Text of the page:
For Teens Only

Dispelling Myths About Teen Dating Violence

  • Jealousy and possessiveness are not a sign of love, they are tools used by a partner to take control.
  • Drugs and alcohol are not the cause of abuse in relationships. However, drugs and alcohol can increase the danger and level of injury in an abusive relationship.
  • It is not the victim's fault that he/she is being abused. The abusive partner may try to make the victim responsible for the abuse.
  • People stay in abusive relationships for many reasons. However, staying does not mean that the abuse is no big deal. There is no such thing as justifiable abuse.
  • People who abuse others are not the scary bums or crazy people we sometimes imagine that they are. They are everyday people without any real outward signs that might tip us off to their behaviors. They are rich or poor, educated or drop outs, professional or unemployed and are people of all races. They live in cities and in the country and they look like you and me.

Fact Sheet on Dating Violence

Violence in teen dating relationship is not a rare event.

  • Abuse in teen relationships is not a rare occurrence. 28% of teen relationships involve violence.
  • One in ten teenagers will experience some form of physical abuse in their dating relationships.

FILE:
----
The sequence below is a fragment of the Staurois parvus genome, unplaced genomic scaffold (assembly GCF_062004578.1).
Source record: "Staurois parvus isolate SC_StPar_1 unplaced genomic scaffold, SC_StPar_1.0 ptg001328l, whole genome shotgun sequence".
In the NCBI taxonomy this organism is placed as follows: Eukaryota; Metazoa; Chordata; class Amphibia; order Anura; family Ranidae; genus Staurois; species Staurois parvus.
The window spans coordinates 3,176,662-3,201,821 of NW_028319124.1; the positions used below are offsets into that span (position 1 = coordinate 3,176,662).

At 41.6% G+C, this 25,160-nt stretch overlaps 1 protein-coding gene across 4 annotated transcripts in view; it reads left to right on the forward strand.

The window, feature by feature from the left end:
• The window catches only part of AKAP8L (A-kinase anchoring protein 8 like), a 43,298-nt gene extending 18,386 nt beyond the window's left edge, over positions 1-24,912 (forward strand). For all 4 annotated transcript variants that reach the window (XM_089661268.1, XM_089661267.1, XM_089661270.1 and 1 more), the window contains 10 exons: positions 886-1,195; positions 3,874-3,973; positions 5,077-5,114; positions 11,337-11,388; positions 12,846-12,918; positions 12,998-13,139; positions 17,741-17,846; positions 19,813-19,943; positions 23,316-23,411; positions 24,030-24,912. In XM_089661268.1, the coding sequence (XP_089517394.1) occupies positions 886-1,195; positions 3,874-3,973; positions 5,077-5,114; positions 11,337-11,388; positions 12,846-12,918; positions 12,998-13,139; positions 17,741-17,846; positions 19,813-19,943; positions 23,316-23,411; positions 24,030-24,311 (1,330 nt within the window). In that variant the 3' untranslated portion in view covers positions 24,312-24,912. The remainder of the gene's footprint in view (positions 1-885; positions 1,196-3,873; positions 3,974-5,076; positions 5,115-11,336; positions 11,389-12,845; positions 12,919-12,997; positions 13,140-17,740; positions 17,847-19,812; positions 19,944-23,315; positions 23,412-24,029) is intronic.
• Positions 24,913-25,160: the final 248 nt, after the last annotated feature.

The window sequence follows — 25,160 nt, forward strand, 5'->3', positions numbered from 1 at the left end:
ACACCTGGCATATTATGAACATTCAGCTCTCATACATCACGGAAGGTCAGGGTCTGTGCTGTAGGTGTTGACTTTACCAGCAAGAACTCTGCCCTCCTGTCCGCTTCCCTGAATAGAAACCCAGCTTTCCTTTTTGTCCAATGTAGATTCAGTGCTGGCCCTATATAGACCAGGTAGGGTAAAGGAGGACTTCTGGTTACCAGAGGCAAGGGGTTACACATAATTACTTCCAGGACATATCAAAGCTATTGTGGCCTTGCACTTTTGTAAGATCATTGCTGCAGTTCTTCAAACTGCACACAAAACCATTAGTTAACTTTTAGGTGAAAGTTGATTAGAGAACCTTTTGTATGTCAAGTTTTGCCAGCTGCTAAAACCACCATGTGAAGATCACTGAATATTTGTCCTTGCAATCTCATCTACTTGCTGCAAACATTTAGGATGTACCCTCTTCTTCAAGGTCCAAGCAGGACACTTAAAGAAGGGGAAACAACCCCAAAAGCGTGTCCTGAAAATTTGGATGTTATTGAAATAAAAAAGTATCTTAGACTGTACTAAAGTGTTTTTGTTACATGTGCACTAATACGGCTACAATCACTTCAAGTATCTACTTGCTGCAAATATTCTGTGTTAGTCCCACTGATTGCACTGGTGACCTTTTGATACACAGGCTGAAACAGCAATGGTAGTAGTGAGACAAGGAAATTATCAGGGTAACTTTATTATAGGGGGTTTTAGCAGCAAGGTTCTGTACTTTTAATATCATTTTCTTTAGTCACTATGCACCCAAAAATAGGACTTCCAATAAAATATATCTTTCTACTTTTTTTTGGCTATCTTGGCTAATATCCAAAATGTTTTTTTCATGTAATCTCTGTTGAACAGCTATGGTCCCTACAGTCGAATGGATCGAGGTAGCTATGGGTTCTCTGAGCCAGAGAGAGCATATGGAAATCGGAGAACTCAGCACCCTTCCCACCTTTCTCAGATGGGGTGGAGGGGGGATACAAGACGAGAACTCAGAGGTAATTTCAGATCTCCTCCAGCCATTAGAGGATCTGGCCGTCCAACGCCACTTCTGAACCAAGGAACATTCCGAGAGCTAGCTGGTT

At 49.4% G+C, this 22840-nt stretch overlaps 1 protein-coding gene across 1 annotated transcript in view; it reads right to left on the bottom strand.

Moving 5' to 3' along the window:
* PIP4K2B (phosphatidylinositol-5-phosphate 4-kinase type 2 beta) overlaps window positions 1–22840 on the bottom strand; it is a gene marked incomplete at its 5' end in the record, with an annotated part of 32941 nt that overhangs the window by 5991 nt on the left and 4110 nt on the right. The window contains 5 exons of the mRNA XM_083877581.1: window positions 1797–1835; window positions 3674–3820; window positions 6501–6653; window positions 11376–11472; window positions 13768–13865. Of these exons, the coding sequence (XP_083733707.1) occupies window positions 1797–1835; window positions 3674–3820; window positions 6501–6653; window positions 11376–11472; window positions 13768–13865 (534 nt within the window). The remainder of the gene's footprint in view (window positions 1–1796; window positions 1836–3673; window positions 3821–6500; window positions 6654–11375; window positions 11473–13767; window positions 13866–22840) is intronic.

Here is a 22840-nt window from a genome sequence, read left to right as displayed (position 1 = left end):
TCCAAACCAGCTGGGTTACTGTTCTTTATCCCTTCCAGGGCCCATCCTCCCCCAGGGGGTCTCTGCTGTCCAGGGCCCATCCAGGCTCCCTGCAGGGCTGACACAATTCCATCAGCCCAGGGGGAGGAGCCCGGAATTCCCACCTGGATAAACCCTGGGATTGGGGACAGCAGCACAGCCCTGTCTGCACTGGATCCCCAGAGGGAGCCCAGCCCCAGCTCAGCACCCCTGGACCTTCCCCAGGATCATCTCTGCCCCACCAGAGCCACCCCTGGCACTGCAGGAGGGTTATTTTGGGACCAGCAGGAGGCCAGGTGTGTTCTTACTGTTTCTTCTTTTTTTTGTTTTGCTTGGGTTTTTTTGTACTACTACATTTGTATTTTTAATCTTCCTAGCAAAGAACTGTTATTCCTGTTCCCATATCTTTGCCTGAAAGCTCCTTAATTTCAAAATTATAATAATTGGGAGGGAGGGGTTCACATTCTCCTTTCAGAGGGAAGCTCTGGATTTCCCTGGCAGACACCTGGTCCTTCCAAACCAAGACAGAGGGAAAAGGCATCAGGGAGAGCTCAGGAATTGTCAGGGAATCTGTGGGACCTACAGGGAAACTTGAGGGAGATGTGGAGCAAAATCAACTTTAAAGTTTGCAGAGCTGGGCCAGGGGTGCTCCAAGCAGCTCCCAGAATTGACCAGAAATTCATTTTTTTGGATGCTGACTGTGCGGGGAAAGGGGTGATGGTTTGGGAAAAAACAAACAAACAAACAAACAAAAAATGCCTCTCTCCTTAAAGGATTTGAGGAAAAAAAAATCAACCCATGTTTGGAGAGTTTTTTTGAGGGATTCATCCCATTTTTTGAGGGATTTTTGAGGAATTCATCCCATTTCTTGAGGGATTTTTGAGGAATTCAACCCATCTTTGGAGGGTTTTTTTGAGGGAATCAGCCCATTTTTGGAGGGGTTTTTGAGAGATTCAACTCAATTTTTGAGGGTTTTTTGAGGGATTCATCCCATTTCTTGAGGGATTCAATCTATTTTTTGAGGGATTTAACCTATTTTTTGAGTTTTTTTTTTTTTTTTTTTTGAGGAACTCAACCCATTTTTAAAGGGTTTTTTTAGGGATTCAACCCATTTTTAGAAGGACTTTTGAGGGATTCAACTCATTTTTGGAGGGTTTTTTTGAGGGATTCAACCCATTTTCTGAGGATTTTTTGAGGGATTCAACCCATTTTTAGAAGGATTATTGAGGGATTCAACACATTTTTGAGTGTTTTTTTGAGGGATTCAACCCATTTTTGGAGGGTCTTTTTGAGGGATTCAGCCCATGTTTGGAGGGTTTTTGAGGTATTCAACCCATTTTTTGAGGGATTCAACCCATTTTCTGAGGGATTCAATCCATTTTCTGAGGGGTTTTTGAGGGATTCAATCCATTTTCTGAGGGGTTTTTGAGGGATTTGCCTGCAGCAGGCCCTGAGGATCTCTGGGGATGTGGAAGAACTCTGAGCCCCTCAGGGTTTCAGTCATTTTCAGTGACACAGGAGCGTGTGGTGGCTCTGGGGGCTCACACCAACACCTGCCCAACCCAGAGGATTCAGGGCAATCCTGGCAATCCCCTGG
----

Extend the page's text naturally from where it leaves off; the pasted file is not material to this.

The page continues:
• Data from a study of 8th and 9th graders indicated that 25% had been victims of non-sexual dating violence and 8% had been victims of sexual dating violence.
  • The average rate for dating violence is 22% among male and female high school students and 32% among college students.
  • Some studies suggest that both males and females inflict and receive dating violence in equal proportion, but the motivation for violence by women is more often for defensive purposes. Other studies show that females are victimized at twice the rate as males and suffer significantly more injuries.

Teen Dating Violence

Abusive teen relationships are similar to adult domestic violence because:

  • Abusive behavior is used to exert power and control over another person
  • Abusive behavior ranges from name calling and put downs to physical assault, murder and rape.
  • It effects people from all socio-economic, racial and ethnic groups
  • Repeated violence escalates the longer the relationship continues
  • Abusive behavior is interchanged with apologies and promises to change
  • Danger increases for the victim when trying to terminate the relationship
  • Abuse also occurs in lesbian and gay relationships

Due to adolescent development, abuse in teen relationships can have additional effects as compared to adult domestic abuse.

  • Teens lack experience with intimate relationships and therefore have a difficult time defining abuse as problematic
  • Young people may perceive jealousy and controlling behavior as loving devotion
  • Teens are reluctant to seek help from adults due to:
      » fear that newly won privileges of independence will be taken away
      » fear that they will be seen as having done something wrong

Typically the teen victim is isolated from his/her peers because of the controlling behavior of his/her partner. The following developmental tasks are often interrupted because of this isolation:

  • Achieving new and mature relationships with peers of both sexes;
  • Social role achievement;
  • Emotional independence;
  • The ability to develop personal values and beliefs;
  • Academic progress.

Further Reading: